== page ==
tion to the theory that now prevails
was the assignment of Mr. Gresham
to the State of Illinois. He had al
ways previously been regarded as an
Indiana man. It was as a force in
the politics of that State that he
had clashed with Mr. Harrison.
From Indiana he had been appointed
to Mr. Arthur’s cabinet, and as one
of Indiana's favorite sons he aspired
to the presidential nomination in
1888. At what conclusion, then,
could the gossipers arrive except that
Gresham had been assigned to Illi
nois for the purpose of shutting out
Morrison? Anyhow, they did ar
rive at just that conclusion, and now
comes the sensational end of the
Men who claim to be on the special
inside and to know whereof they
speak have within the last day or
two declared that the largest indi
vidual subscription to the Cleveland
campaign fund (and it is said to have
amounted to more than $100,000)
was made by Mr. Henry Villard.
They have stated, further, that it
was made —and accepted—on the ex
press condition that Mr. Morrison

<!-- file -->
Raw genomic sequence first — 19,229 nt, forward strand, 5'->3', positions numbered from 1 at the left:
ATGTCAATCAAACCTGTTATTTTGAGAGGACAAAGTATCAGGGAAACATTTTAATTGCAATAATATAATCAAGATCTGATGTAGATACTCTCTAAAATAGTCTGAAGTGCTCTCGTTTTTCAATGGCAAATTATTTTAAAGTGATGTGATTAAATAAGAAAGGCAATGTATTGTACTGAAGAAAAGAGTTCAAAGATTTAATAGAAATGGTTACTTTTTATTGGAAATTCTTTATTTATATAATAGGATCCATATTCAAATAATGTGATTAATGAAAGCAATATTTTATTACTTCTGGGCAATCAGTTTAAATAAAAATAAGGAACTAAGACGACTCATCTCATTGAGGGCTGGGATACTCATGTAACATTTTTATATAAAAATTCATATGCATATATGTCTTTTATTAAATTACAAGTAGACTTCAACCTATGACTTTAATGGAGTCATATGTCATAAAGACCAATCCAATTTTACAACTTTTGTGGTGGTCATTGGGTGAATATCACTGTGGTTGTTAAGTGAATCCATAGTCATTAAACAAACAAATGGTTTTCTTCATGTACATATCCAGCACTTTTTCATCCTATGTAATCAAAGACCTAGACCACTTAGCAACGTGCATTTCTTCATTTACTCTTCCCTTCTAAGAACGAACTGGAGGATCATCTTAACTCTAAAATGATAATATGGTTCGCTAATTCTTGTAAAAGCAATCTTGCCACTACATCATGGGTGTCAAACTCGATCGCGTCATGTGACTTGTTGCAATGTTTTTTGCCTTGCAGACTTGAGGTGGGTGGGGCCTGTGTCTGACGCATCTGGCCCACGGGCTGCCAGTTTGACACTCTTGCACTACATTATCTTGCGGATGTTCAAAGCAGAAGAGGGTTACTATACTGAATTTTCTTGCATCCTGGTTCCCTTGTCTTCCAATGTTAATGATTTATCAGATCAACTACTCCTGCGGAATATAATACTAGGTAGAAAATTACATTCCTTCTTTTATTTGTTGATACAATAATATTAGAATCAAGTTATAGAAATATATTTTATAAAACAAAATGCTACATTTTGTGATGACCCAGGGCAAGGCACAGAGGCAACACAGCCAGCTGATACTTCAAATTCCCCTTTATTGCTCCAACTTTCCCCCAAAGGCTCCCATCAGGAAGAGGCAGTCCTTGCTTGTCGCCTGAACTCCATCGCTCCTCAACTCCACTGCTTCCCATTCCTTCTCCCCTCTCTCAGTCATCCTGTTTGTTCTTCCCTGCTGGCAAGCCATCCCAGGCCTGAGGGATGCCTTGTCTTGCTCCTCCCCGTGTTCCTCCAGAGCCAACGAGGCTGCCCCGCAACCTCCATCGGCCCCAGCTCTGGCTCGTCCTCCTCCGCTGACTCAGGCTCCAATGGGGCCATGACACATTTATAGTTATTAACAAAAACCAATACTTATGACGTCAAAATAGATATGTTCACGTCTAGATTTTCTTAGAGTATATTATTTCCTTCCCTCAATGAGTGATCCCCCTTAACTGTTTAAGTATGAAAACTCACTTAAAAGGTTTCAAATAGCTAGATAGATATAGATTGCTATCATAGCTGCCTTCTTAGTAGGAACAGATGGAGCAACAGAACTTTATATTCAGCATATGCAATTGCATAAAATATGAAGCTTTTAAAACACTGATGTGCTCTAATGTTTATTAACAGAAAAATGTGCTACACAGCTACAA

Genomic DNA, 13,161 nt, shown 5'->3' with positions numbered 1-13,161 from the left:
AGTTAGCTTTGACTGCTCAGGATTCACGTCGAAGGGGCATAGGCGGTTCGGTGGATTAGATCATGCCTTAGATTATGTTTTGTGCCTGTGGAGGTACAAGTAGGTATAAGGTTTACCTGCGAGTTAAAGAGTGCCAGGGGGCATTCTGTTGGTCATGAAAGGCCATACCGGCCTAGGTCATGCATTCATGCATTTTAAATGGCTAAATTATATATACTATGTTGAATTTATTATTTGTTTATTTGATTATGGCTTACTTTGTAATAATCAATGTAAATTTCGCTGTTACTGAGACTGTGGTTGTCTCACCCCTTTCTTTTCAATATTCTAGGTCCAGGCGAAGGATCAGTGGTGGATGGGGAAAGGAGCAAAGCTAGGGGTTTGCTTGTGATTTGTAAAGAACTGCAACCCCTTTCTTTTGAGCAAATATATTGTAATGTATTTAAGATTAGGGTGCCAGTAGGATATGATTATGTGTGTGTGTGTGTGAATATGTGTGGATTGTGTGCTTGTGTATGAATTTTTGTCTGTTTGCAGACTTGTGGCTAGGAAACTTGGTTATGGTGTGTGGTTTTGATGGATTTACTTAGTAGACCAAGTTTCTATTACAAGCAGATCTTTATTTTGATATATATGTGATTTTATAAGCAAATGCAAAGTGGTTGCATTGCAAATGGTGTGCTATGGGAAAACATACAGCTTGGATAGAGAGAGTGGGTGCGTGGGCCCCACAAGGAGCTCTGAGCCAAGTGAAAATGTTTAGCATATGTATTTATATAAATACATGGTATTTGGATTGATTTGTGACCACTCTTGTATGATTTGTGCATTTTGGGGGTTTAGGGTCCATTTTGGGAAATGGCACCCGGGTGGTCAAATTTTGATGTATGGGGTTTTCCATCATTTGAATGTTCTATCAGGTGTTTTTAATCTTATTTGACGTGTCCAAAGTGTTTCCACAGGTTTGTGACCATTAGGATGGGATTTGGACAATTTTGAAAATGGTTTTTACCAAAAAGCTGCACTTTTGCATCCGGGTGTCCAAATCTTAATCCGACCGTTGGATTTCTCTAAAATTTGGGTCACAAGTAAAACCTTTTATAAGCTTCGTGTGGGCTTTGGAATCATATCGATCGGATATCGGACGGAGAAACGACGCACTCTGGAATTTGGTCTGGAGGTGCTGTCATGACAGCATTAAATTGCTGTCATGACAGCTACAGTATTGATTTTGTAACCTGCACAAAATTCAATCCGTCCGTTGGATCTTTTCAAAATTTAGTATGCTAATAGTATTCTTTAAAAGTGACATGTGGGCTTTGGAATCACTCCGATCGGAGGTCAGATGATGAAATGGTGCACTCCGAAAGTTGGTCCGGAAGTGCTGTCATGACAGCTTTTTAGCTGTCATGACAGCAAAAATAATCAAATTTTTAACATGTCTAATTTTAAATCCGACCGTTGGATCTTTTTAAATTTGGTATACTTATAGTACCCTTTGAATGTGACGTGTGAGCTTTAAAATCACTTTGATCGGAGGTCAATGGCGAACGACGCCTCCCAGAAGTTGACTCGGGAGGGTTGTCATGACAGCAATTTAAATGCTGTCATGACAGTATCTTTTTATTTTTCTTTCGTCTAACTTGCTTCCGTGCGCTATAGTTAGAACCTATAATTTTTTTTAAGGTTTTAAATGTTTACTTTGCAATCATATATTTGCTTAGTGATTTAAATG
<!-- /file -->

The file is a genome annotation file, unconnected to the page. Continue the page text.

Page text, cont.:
was not to be made Secretary of the
Interior. Just why Mr. Villard did
not want Mr. Morrison in that par
ticular place these very richly in
formed gentlemen do not say. They
prefer, perhaps, to leave that to the
imagination of the individual citizen.
Neither does any one come forward
with the assertion that Mr. Cleveland
was party to the compact, or with an
explanation of its having been so re
ligiously consummated without his
connivance. They content them
selves-with three sfatements—
, 1. The largest subscription to the
campaign fund was made by Mr.
Henry Villard.
2. The condition ot this subscrip
tion was that Mr. Morrison should